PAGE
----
The hip hinge is a common movement pattern used in everyday activities as well as with exercise. For example, the movement can be used when bending to pick up an object, and it is also the main motion involved in performing squats, dead lifts, and various other exercises.

The hip hinge is great for mobility, strength, and balance. This movement can help keep the body injury free and prevent lower back pain when done properly. It helps strengthen your posterior chain (the backside of the body) and will help you as you perform activities of daily living.

Unfortunately, it is a movement often done wrong, which can cause back pain. This sometimes results from a common mistake: collapsing the shoulders forward with the chin coming toward the chest. Done correctly, the hip hinge movement should start at the hips and be felt in the hamstrings, the muscles on the back of thigh. Throughout the movement your shoulders and hips should remain in a straight line.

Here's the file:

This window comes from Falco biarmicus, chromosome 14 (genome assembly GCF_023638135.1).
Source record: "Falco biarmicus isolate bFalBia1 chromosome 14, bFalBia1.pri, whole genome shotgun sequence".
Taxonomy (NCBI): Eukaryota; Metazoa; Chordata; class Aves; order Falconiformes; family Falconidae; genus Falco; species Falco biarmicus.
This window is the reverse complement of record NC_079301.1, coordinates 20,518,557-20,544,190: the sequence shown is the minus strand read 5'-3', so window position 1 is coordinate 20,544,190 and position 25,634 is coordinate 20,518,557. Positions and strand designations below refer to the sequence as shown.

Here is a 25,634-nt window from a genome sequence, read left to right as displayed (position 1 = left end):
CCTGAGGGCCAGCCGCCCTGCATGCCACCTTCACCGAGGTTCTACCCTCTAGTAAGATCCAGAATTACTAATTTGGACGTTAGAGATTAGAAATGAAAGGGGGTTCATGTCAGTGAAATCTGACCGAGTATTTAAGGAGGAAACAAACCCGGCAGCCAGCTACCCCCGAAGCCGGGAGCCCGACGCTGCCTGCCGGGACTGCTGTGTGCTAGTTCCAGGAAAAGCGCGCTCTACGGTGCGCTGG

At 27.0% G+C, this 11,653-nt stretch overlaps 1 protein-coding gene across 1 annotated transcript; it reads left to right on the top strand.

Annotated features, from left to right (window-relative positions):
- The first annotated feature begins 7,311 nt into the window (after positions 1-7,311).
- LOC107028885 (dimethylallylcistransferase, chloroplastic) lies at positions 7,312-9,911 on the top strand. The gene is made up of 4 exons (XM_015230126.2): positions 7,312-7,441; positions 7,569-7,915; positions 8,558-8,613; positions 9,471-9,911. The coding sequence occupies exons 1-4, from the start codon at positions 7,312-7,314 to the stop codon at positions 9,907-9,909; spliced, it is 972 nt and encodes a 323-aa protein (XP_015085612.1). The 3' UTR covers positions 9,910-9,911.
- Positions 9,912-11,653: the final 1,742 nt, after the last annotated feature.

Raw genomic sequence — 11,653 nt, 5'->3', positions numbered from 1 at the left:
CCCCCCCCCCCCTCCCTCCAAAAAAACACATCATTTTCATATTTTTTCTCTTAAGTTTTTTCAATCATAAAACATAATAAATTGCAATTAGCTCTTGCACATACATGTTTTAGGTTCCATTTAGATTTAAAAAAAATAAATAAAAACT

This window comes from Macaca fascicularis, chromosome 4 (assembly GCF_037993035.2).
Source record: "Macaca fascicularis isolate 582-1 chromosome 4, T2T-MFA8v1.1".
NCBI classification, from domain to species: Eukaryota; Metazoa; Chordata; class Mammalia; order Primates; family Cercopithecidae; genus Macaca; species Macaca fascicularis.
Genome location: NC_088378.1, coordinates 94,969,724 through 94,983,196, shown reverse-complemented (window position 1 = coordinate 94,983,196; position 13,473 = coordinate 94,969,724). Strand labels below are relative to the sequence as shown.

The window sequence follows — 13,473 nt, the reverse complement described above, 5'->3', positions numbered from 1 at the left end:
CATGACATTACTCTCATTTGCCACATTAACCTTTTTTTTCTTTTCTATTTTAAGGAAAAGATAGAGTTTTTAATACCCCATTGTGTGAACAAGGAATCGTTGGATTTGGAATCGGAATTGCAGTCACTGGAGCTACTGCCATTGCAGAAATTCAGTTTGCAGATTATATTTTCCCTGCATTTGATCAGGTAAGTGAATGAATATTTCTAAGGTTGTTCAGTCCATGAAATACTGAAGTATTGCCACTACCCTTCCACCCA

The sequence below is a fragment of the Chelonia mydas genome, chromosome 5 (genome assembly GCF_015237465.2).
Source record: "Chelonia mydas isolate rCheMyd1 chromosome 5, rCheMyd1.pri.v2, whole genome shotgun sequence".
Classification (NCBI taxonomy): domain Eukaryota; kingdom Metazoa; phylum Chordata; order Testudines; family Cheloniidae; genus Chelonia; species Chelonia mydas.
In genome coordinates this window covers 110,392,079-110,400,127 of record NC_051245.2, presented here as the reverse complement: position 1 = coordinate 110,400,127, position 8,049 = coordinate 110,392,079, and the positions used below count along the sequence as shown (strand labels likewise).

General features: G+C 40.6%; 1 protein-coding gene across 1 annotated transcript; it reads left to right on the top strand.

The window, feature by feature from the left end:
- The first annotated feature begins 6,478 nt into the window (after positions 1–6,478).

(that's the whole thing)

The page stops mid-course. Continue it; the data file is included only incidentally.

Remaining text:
PWC trainer Heather Boggess shares step-by-step how to do the hip hinge correctly:

1. Begin in a standing position with your feet shoulder-width apart. Open your chest by standing up nice and tall. Gently exhale and shift your weight to your heels while pushing your hips back and bending at the hips.

2. Keep your head in a neutral position with your ears above your shoulders as you are hinging. Your goal is to keep your back straight while bending forward. Your torso should become horizontal or parallel with the floor, and you should have a small bend in the knees. Once you’ve reached your end of movement you should feel a stretch behind the legs, not pain in the lower back.

3. Inhale while returning to your standing position, bringing your hips forward and adding a small squeeze in your glutes to complete the move.

A bar may assist you in keeping your spine straight.

The photo above shows correct placement of the bar in contact with the back of your head, your thoracic spine (between your shoulder blades) and your sacrum.

The photo below demonstrates incorrect form that may compromise your back.

We hope these tips have been helpful.
Interested in scheduling a training consultation with Heather? She can be contacted at